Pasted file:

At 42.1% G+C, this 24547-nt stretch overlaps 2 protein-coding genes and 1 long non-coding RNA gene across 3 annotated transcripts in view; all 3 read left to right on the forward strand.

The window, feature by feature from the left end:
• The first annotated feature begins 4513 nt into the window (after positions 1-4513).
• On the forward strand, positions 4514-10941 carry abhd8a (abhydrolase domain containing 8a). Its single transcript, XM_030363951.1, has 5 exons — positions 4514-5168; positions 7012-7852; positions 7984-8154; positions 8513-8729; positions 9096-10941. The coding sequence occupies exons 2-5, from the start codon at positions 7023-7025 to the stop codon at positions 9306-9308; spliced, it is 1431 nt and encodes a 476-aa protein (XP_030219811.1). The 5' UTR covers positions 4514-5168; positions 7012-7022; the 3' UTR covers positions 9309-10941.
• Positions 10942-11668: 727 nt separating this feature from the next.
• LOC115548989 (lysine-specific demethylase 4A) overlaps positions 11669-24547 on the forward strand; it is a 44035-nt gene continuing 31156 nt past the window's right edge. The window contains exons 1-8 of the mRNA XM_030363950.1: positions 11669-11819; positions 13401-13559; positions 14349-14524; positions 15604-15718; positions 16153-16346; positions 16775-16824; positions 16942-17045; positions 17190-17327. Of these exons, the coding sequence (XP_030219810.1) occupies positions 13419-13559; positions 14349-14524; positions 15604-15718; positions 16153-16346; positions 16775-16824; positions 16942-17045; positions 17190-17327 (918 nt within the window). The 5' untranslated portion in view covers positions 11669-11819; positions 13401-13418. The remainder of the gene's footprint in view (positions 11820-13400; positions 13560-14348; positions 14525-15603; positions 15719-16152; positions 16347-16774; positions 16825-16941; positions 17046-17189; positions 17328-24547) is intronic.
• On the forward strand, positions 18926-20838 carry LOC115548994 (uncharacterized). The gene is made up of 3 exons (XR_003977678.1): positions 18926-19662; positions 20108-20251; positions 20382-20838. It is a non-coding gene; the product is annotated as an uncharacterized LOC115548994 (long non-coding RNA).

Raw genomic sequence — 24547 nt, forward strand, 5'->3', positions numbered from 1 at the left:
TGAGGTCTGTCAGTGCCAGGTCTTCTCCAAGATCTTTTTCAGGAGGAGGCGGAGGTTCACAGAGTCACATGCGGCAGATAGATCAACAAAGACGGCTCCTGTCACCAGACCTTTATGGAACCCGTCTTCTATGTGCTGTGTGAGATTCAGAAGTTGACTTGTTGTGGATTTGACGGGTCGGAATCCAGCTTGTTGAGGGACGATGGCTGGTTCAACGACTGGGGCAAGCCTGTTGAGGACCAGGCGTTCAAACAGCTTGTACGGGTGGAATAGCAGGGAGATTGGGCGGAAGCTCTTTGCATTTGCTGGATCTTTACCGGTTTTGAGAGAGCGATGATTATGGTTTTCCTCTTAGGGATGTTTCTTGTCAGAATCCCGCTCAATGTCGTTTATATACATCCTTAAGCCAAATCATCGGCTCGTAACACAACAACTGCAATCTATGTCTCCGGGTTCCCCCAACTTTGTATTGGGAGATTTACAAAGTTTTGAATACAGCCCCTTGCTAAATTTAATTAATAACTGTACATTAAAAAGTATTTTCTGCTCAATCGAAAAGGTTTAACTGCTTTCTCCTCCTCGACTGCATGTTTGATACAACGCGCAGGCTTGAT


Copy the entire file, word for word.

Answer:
At 42.1% G+C, this 24547-nt stretch overlaps 2 protein-coding genes and 1 long non-coding RNA gene across 3 annotated transcripts in view; all 3 read left to right on the forward strand.

The window, feature by feature from the left end:
• The first annotated feature begins 4513 nt into the window (after positions 1-4513).
• On the forward strand, positions 4514-10941 carry abhd8a (abhydrolase domain containing 8a). Its single transcript, XM_030363951.1, has 5 exons — positions 4514-5168; positions 7012-7852; positions 7984-8154; positions 8513-8729; positions 9096-10941. The coding sequence occupies exons 2-5, from the start codon at positions 7023-7025 to the stop codon at positions 9306-9308; spliced, it is 1431 nt and encodes a 476-aa protein (XP_030219811.1). The 5' UTR covers positions 4514-5168; positions 7012-7022; the 3' UTR covers positions 9309-10941.
• Positions 10942-11668: 727 nt separating this feature from the next.
• LOC115548989 (lysine-specific demethylase 4A) overlaps positions 11669-24547 on the forward strand; it is a 44035-nt gene continuing 31156 nt past the window's right edge. The window contains exons 1-8 of the mRNA XM_030363950.1: positions 11669-11819; positions 13401-13559; positions 14349-14524; positions 15604-15718; positions 16153-16346; positions 16775-16824; positions 16942-17045; positions 17190-17327. Of these exons, the coding sequence (XP_030219810.1) occupies positions 13419-13559; positions 14349-14524; positions 15604-15718; positions 16153-16346; positions 16775-16824; positions 16942-17045; positions 17190-17327 (918 nt within the window). The 5' untranslated portion in view covers positions 11669-11819; positions 13401-13418. The remainder of the gene's footprint in view (positions 11820-13400; positions 13560-14348; positions 14525-15603; positions 15719-16152; positions 16347-16774; positions 16825-16941; positions 17046-17189; positions 17328-24547) is intronic.
• On the forward strand, positions 18926-20838 carry LOC115548994 (uncharacterized). The gene is made up of 3 exons (XR_003977678.1): positions 18926-19662; positions 20108-20251; positions 20382-20838. It is a non-coding gene; the product is annotated as an uncharacterized LOC115548994 (long non-coding RNA).

Raw genomic sequence — 24547 nt, forward strand, 5'->3', positions numbered from 1 at the left:
TGAGGTCTGTCAGTGCCAGGTCTTCTCCAAGATCTTTTTCAGGAGGAGGCGGAGGTTCACAGAGTCACATGCGGCAGATAGATCAACAAAGACGGCTCCTGTCACCAGACCTTTATGGAACCCGTCTTCTATGTGCTGTGTGAGATTCAGAAGTTGACTTGTTGTGGATTTGACGGGTCGGAATCCAGCTTGTTGAGGGACGATGGCTGGTTCAACGACTGGGGCAAGCCTGTTGAGGACCAGGCGTTCAAACAGCTTGTACGGGTGGAATAGCAGGGAGATTGGGCGGAAGCTCTTTGCATTTGCTGGATCTTTACCGGTTTTGAGAGAGCGATGATTATGGTTTTCCTCTTAGGGATGTTTCTTGTCAGAATCCCGCTCAATGTCGTTTATATACATCCTTAAGCCAAATCATCGGCTCGTAACACAACAACTGCAATCTATGTCTCCGGGTTCCCCCAACTTTGTATTGGGAGATTTACAAAGTTTTGAATACAGCCCCTTGCTAAATTTAATTAATAACTGTACATTAAAAAGTATTTTCTGCTCAATCGAAAAGGTTTAACTGCTTTCTCCTCCTCGACTGCATGTTTGATACAACGCGCAGGCTTGAT